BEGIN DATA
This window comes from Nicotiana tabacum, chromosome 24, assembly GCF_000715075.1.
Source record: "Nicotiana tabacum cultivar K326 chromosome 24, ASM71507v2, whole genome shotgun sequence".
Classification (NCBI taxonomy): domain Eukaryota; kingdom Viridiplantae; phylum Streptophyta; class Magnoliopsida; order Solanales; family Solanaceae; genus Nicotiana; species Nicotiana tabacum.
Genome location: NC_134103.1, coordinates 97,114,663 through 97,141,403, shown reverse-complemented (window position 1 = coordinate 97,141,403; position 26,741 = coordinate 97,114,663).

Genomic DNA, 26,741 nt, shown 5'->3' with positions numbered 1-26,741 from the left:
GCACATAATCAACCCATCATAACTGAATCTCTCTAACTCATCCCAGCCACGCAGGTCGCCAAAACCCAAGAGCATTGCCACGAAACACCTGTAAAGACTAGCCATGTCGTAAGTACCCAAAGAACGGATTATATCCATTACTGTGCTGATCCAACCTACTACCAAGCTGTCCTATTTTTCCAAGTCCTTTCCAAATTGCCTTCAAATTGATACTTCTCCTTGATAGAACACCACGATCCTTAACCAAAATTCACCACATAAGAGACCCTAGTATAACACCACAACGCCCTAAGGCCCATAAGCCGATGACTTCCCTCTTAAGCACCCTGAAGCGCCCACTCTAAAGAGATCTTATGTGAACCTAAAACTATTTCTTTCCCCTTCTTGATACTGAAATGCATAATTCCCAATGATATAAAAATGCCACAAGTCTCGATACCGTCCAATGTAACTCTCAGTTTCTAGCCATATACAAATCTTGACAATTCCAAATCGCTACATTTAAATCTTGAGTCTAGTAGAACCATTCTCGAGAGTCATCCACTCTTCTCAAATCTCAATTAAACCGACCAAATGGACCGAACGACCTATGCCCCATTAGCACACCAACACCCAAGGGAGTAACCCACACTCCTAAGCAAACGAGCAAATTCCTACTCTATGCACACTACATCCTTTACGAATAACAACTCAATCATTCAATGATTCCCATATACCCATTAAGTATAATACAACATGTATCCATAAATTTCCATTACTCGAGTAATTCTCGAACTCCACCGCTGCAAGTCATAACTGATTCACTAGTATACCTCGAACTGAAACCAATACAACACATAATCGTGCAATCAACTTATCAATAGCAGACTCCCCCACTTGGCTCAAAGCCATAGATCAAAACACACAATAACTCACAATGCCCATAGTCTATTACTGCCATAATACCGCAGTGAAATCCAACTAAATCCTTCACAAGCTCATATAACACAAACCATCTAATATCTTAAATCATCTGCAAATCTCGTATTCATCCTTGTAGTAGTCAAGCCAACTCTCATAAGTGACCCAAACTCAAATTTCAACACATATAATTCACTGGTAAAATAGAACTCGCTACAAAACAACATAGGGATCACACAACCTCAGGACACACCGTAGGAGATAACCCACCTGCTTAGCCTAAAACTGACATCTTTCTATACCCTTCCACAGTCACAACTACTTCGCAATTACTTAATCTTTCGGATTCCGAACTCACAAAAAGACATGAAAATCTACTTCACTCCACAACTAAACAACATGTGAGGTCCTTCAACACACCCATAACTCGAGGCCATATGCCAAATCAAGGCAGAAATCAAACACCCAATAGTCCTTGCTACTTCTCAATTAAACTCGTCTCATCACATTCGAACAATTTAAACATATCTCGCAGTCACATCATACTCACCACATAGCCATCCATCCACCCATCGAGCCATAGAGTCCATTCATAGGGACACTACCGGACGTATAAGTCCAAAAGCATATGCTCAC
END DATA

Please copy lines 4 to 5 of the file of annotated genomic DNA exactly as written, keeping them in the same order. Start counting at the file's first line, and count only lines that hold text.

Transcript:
Genome location: NC_134103.1, coordinates 97,114,663 through 97,141,403, shown reverse-complemented (window position 1 = coordinate 97,141,403; position 26,741 = coordinate 97,114,663).

Genomic DNA, 26,741 nt, shown 5'->3' with positions numbered 1-26,741 from the left: